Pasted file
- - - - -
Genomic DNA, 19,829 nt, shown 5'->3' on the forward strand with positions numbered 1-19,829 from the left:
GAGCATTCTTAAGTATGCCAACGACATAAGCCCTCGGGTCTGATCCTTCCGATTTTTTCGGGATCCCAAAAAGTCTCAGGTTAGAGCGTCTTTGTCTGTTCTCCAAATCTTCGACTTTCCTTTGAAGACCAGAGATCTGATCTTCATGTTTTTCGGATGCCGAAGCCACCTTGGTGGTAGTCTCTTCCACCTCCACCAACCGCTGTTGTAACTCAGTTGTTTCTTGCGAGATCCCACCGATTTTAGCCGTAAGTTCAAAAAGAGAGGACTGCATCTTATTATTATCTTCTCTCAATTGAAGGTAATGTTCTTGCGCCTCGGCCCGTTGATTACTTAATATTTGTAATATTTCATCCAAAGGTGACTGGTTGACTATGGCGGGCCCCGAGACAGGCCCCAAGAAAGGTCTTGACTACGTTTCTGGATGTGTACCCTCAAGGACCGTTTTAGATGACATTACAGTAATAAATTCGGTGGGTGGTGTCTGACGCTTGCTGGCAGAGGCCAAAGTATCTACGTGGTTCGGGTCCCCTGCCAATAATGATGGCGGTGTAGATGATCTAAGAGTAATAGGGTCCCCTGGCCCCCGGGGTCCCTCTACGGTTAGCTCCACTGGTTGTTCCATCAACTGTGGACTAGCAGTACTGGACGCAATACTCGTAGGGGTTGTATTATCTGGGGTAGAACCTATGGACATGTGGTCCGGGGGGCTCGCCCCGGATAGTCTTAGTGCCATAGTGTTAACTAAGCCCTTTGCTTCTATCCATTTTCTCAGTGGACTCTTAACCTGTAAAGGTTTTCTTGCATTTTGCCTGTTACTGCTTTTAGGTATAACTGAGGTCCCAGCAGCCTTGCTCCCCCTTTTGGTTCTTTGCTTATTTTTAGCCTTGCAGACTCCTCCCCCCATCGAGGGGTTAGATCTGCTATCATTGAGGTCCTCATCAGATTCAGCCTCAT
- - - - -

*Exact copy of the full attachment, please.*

Genomic DNA, 19,829 nt, shown 5'->3' on the forward strand with positions numbered 1-19,829 from the left:
GAGCATTCTTAAGTATGCCAACGACATAAGCCCTCGGGTCTGATCCTTCCGATTTTTTCGGGATCCCAAAAAGTCTCAGGTTAGAGCGTCTTTGTCTGTTCTCCAAATCTTCGACTTTCCTTTGAAGACCAGAGATCTGATCTTCATGTTTTTCGGATGCCGAAGCCACCTTGGTGGTAGTCTCTTCCACCTCCACCAACCGCTGTTGTAACTCAGTTGTTTCTTGCGAGATCCCACCGATTTTAGCCGTAAGTTCAAAAAGAGAGGACTGCATCTTATTATTATCTTCTCTCAATTGAAGGTAATGTTCTTGCGCCTCGGCCCGTTGATTACTTAATATTTGTAATATTTCATCCAAAGGTGACTGGTTGACTATGGCGGGCCCCGAGACAGGCCCCAAGAAAGGTCTTGACTACGTTTCTGGATGTGTACCCTCAAGGACCGTTTTAGATGACATTACAGTAATAAATTCGGTGGGTGGTGTCTGACGCTTGCTGGCAGAGGCCAAAGTATCTACGTGGTTCGGGTCCCCTGCCAATAATGATGGCGGTGTAGATGATCTAAGAGTAATAGGGTCCCCTGGCCCCCGGGGTCCCTCTACGGTTAGCTCCACTGGTTGTTCCATCAACTGTGGACTAGCAGTACTGGACGCAATACTCGTAGGGGTTGTATTATCTGGGGTAGAACCTATGGACATGTGGTCCGGGGGGCTCGCCCCGGATAGTCTTAGTGCCATAGTGTTAACTAAGCCCTTTGCTTCTATCCATTTTCTCAGTGGACTCTTAACCTGTAAAGGTTTTCTTGCATTTTGCCTGTTACTGCTTTTAGGTATAACTGAGGTCCCAGCAGCCTTGCTCCCCCTTTTGGTTCTTTGCTTATTTTTAGCCTTGCAGACTCCTCCCCCCATCGAGGGGTTAGATCTGCTATCATTGAGGTCCTCATCAGATTCAGCCTCAT